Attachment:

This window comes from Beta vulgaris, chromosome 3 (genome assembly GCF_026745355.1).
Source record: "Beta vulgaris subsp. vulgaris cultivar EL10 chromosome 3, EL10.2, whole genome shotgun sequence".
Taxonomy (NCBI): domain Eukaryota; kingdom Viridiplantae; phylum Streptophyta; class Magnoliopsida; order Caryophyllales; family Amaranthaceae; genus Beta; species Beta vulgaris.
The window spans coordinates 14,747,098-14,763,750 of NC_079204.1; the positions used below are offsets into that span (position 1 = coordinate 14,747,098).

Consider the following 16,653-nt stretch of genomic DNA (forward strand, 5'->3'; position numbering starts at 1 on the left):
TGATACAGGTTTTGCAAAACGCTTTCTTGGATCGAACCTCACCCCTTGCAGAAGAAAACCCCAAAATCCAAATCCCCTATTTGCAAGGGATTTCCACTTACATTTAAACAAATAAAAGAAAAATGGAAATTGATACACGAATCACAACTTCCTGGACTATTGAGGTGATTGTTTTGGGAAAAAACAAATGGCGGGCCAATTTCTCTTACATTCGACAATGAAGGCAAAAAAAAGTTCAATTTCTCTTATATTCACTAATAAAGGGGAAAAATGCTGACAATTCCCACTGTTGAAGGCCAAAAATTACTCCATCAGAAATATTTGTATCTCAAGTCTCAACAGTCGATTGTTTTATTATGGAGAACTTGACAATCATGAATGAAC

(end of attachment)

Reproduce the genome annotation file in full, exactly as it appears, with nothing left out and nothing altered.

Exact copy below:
This window comes from Beta vulgaris, chromosome 3 (genome assembly GCF_026745355.1).
Source record: "Beta vulgaris subsp. vulgaris cultivar EL10 chromosome 3, EL10.2, whole genome shotgun sequence".
Taxonomy (NCBI): domain Eukaryota; kingdom Viridiplantae; phylum Streptophyta; class Magnoliopsida; order Caryophyllales; family Amaranthaceae; genus Beta; species Beta vulgaris.
The window spans coordinates 14,747,098-14,763,750 of NC_079204.1; the positions used below are offsets into that span (position 1 = coordinate 14,747,098).

Consider the following 16,653-nt stretch of genomic DNA (forward strand, 5'->3'; position numbering starts at 1 on the left):
TGATACAGGTTTTGCAAAACGCTTTCTTGGATCGAACCTCACCCCTTGCAGAAGAAAACCCCAAAATCCAAATCCCCTATTTGCAAGGGATTTCCACTTACATTTAAACAAATAAAAGAAAAATGGAAATTGATACACGAATCACAACTTCCTGGACTATTGAGGTGATTGTTTTGGGAAAAAACAAATGGCGGGCCAATTTCTCTTACATTCGACAATGAAGGCAAAAAAAAGTTCAATTTCTCTTATATTCACTAATAAAGGGGAAAAATGCTGACAATTCCCACTGTTGAAGGCCAAAAATTACTCCATCAGAAATATTTGTATCTCAAGTCTCAACAGTCGATTGTTTTATTATGGAGAACTTGACAATCATGAATGAAC